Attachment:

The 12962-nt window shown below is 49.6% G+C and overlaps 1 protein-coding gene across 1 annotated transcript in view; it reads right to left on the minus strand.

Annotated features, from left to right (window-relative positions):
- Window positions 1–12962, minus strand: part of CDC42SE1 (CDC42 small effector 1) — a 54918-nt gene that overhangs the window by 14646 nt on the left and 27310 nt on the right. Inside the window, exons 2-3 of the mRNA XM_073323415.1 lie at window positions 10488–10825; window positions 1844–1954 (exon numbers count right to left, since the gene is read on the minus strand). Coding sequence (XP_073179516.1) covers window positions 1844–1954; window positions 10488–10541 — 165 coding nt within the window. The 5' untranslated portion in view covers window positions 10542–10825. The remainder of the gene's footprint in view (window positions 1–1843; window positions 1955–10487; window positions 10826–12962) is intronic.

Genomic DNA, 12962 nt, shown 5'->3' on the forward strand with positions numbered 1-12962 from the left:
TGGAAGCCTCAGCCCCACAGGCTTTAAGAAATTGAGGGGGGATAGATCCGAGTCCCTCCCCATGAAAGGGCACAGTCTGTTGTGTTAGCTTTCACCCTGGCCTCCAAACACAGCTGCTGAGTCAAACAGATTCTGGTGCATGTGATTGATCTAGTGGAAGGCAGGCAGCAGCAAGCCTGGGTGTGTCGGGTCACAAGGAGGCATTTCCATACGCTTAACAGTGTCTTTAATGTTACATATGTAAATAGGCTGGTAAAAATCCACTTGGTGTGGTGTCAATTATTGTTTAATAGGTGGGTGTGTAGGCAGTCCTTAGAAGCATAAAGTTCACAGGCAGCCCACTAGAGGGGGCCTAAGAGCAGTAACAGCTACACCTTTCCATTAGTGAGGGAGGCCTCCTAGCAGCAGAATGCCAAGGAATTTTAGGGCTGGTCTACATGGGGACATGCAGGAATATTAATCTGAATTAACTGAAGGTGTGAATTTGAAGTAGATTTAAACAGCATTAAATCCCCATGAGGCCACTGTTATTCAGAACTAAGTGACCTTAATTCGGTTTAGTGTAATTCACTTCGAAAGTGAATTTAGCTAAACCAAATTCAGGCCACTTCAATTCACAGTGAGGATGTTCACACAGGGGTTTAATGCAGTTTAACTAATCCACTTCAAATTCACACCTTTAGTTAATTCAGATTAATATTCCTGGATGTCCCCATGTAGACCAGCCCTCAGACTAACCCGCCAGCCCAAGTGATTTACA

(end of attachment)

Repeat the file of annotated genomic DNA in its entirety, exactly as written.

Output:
The 12962-nt window shown below is 49.6% G+C and overlaps 1 protein-coding gene across 1 annotated transcript in view; it reads right to left on the minus strand.

Annotated features, from left to right (window-relative positions):
- Window positions 1–12962, minus strand: part of CDC42SE1 (CDC42 small effector 1) — a 54918-nt gene that overhangs the window by 14646 nt on the left and 27310 nt on the right. Inside the window, exons 2-3 of the mRNA XM_073323415.1 lie at window positions 10488–10825; window positions 1844–1954 (exon numbers count right to left, since the gene is read on the minus strand). Coding sequence (XP_073179516.1) covers window positions 1844–1954; window positions 10488–10541 — 165 coding nt within the window. The 5' untranslated portion in view covers window positions 10542–10825. The remainder of the gene's footprint in view (window positions 1–1843; window positions 1955–10487; window positions 10826–12962) is intronic.

Genomic DNA, 12962 nt, shown 5'->3' on the forward strand with positions numbered 1-12962 from the left:
TGGAAGCCTCAGCCCCACAGGCTTTAAGAAATTGAGGGGGGATAGATCCGAGTCCCTCCCCATGAAAGGGCACAGTCTGTTGTGTTAGCTTTCACCCTGGCCTCCAAACACAGCTGCTGAGTCAAACAGATTCTGGTGCATGTGATTGATCTAGTGGAAGGCAGGCAGCAGCAAGCCTGGGTGTGTCGGGTCACAAGGAGGCATTTCCATACGCTTAACAGTGTCTTTAATGTTACATATGTAAATAGGCTGGTAAAAATCCACTTGGTGTGGTGTCAATTATTGTTTAATAGGTGGGTGTGTAGGCAGTCCTTAGAAGCATAAAGTTCACAGGCAGCCCACTAGAGGGGGCCTAAGAGCAGTAACAGCTACACCTTTCCATTAGTGAGGGAGGCCTCCTAGCAGCAGAATGCCAAGGAATTTTAGGGCTGGTCTACATGGGGACATGCAGGAATATTAATCTGAATTAACTGAAGGTGTGAATTTGAAGTAGATTTAAACAGCATTAAATCCCCATGAGGCCACTGTTATTCAGAACTAAGTGACCTTAATTCGGTTTAGTGTAATTCACTTCGAAAGTGAATTTAGCTAAACCAAATTCAGGCCACTTCAATTCACAGTGAGGATGTTCACACAGGGGTTTAATGCAGTTTAACTAATCCACTTCAAATTCACACCTTTAGTTAATTCAGATTAATATTCCTGGATGTCCCCATGTAGACCAGCCCTCAGACTAACCCGCCAGCCCAAGTGATTTACA